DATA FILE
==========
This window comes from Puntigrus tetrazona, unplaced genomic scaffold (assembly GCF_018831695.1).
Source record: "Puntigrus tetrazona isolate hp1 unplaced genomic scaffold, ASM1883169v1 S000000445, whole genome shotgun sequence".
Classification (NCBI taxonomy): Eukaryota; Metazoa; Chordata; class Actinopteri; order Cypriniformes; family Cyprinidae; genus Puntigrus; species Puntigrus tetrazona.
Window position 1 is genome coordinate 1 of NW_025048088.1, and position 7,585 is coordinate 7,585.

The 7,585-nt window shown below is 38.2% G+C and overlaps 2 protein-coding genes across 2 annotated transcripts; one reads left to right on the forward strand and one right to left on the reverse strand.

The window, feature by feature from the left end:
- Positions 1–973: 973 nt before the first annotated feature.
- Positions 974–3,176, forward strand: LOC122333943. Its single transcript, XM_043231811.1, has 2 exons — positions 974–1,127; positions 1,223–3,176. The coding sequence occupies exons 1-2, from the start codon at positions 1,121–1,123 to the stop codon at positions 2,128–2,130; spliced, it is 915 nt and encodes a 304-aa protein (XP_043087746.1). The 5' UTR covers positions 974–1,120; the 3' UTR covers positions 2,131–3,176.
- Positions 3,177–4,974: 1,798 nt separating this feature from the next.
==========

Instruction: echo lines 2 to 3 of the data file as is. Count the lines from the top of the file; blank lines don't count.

Source record: "Puntigrus tetrazona isolate hp1 unplaced genomic scaffold, ASM1883169v1 S000000445, whole genome shotgun sequence".
Classification (NCBI taxonomy): Eukaryota; Metazoa; Chordata; class Actinopteri; order Cypriniformes; family Cyprinidae; genus Puntigrus; species Puntigrus tetrazona.